Kate Winslet Feels Less 'Pressure' to be 'Easy on the Eye' in Her '40s, Likes Playing 'Worn-In' Women
By Jackie Willis
Kate Winslet isn't interested in roles that revolve around her beauty.
The Oscar winner opens up in the December issue of Harper's Bazaar UKabout the parts she now gets as an actress in her '40s versus the ones she was offered in her '20s.
"I don’t mind being 42 and not 22. I’m honestly OK not being sent scripts anymore where the main requirement is to be easy on the eye," she admits. "I’m loving playing women who are more worn-in because of life experience -- and it takes away the pressure of needing to conform, which I’ve never been very good at anyway."
While Winslet has faced her fair share of scrutiny over her appearance since her breakout role in the 1997 blockbuster film Titanic, the 42-year-old actress says she receives less of that criticism these days. "We have celebrated curves more in the last five years," she notes.
As for when she plans on retiring, the mother of three insists that she'll always be working. "I don’t want to be a person who won an Oscar and then disappeared off the face of the Earth," Winslet says. "I want to be the person who is still here acting their socks off aged 90 -- and you don’t get there by being complacent."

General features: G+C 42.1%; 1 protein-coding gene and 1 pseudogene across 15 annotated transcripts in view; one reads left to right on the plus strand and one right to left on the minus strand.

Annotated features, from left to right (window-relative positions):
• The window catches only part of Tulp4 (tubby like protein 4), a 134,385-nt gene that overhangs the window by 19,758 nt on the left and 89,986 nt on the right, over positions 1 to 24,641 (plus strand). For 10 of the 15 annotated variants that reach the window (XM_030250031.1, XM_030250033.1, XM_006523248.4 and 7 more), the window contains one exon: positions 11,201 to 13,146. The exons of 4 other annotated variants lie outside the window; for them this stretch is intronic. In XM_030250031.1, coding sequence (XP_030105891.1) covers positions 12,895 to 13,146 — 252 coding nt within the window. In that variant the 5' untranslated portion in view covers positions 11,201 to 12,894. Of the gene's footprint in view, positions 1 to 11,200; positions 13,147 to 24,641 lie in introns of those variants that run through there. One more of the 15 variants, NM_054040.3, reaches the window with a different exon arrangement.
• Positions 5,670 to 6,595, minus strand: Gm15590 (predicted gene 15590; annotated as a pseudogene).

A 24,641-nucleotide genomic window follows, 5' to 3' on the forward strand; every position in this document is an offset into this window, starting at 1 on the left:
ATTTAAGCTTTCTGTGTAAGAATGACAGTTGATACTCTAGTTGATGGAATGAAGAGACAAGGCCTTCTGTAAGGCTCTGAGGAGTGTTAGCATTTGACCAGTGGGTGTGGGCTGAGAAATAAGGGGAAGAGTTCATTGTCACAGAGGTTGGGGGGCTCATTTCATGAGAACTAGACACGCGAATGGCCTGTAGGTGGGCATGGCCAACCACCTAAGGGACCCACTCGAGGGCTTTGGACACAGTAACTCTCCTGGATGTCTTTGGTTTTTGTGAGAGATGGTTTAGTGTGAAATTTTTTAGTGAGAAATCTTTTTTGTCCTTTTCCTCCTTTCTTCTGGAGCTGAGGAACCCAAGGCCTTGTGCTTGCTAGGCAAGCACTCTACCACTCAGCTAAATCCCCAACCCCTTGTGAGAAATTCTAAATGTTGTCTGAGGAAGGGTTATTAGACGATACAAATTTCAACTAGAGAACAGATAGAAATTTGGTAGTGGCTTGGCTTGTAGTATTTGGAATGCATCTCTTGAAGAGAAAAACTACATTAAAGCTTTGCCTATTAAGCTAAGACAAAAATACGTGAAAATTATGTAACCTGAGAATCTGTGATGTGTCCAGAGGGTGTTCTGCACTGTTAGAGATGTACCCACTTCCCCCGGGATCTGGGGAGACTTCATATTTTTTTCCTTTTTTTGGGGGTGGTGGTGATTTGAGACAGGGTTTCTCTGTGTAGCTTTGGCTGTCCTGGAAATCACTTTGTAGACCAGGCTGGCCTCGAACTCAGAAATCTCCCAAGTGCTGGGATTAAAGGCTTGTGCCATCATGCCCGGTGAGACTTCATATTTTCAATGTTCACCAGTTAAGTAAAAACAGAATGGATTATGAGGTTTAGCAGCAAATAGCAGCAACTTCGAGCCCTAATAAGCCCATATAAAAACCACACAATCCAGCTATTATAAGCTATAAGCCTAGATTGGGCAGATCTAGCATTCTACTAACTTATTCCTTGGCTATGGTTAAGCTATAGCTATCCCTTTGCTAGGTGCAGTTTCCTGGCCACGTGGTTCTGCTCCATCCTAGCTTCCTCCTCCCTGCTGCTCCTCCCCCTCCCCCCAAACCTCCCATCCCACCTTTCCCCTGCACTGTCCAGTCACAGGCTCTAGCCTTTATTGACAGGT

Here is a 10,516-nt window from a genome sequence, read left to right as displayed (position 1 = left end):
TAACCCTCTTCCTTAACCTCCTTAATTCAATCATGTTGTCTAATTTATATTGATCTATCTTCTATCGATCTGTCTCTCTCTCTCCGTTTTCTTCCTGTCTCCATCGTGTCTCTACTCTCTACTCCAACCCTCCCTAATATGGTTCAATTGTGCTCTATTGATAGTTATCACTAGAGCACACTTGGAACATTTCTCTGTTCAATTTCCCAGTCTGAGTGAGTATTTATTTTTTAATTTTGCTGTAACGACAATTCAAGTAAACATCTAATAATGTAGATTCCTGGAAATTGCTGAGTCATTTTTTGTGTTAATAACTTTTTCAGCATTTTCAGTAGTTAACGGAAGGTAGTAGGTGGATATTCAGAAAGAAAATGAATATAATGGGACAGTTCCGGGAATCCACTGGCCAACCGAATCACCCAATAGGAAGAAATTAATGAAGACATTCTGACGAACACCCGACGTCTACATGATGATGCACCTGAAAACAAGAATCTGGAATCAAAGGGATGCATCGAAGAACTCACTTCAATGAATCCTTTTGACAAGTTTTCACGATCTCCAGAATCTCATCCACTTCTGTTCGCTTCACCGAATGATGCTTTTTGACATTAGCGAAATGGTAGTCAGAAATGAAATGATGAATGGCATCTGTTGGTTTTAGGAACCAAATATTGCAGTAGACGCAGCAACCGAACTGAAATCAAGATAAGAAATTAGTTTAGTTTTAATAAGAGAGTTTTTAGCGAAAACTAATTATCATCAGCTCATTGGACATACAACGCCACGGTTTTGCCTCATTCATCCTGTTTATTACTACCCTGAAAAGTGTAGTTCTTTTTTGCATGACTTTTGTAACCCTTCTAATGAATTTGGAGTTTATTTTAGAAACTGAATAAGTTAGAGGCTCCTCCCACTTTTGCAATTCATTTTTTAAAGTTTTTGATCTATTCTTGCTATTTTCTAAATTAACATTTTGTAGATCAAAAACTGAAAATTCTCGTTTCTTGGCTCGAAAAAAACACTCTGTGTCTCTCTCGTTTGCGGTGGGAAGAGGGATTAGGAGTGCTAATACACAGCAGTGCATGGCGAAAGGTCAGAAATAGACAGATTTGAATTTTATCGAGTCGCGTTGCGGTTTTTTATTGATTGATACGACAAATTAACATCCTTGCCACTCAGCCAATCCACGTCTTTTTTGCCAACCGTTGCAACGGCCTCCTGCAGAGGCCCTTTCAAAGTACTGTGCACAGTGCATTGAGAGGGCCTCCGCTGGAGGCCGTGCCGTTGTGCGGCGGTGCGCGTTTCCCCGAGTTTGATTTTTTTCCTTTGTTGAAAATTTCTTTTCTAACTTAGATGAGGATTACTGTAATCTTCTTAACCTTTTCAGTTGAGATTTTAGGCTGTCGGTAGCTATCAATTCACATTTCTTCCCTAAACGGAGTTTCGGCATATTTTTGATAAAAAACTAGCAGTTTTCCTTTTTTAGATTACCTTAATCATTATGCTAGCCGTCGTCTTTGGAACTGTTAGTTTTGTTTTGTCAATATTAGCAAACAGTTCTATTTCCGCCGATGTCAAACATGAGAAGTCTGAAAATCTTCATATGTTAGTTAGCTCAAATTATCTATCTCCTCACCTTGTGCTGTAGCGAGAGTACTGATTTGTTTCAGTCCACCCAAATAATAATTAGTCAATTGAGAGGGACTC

That being said, the Wonder Wheel star refuses to join any social media platforms to communicate with her fans or increase her star power as she feels it adds "extra pressure to be ‘perfect’ on girls growing up now."
“I’m obsessed about the misuse and potential perils of social media for our younger generation," she confides. "We need to be aware of how damaging to children’s self-esteem and the natural process of growing up certain aspects of this ‘sharing’ are."
Winslet has undoubtedly learned a lot of lessons in her decades-long career as an actress, and in an interview with ET, she revealed what she was specifically taught during her time on the Titanic set.
"I think doing Titanic really taught me a lot about thinking ahead," she explained. "[You] just [have to] be very realistic about what was going to be required of us as actors."